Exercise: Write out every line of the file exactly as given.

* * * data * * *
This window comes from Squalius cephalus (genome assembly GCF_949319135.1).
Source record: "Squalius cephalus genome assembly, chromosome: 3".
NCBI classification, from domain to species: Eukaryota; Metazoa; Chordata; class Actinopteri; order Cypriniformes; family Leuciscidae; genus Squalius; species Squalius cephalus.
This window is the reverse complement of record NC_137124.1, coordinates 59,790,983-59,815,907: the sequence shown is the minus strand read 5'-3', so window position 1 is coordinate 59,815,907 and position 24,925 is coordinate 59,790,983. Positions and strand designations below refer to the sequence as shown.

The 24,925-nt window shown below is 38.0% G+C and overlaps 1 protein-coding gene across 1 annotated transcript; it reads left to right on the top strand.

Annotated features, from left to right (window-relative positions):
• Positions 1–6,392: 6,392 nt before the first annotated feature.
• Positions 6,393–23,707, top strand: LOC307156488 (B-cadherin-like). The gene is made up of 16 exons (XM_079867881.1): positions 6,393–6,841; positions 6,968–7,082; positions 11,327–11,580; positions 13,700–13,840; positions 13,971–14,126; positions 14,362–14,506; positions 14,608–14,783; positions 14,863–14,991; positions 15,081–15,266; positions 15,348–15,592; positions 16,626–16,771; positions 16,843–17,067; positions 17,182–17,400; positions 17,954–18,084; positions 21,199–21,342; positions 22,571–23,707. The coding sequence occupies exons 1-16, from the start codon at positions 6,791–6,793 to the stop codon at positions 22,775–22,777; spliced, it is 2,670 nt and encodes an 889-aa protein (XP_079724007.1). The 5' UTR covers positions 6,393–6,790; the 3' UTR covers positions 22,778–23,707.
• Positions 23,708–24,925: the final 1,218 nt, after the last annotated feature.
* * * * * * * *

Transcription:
This window comes from Squalius cephalus (genome assembly GCF_949319135.1).
Source record: "Squalius cephalus genome assembly, chromosome: 3".
NCBI classification, from domain to species: Eukaryota; Metazoa; Chordata; class Actinopteri; order Cypriniformes; family Leuciscidae; genus Squalius; species Squalius cephalus.
This window is the reverse complement of record NC_137124.1, coordinates 59,790,983-59,815,907: the sequence shown is the minus strand read 5'-3', so window position 1 is coordinate 59,815,907 and position 24,925 is coordinate 59,790,983. Positions and strand designations below refer to the sequence as shown.

The 24,925-nt window shown below is 38.0% G+C and overlaps 1 protein-coding gene across 1 annotated transcript; it reads left to right on the top strand.

Annotated features, from left to right (window-relative positions):
• Positions 1–6,392: 6,392 nt before the first annotated feature.
• Positions 6,393–23,707, top strand: LOC307156488 (B-cadherin-like). The gene is made up of 16 exons (XM_079867881.1): positions 6,393–6,841; positions 6,968–7,082; positions 11,327–11,580; positions 13,700–13,840; positions 13,971–14,126; positions 14,362–14,506; positions 14,608–14,783; positions 14,863–14,991; positions 15,081–15,266; positions 15,348–15,592; positions 16,626–16,771; positions 16,843–17,067; positions 17,182–17,400; positions 17,954–18,084; positions 21,199–21,342; positions 22,571–23,707. The coding sequence occupies exons 1-16, from the start codon at positions 6,791–6,793 to the stop codon at positions 22,775–22,777; spliced, it is 2,670 nt and encodes an 889-aa protein (XP_079724007.1). The 5' UTR covers positions 6,393–6,790; the 3' UTR covers positions 22,778–23,707.
• Positions 23,708–24,925: the final 1,218 nt, after the last annotated feature.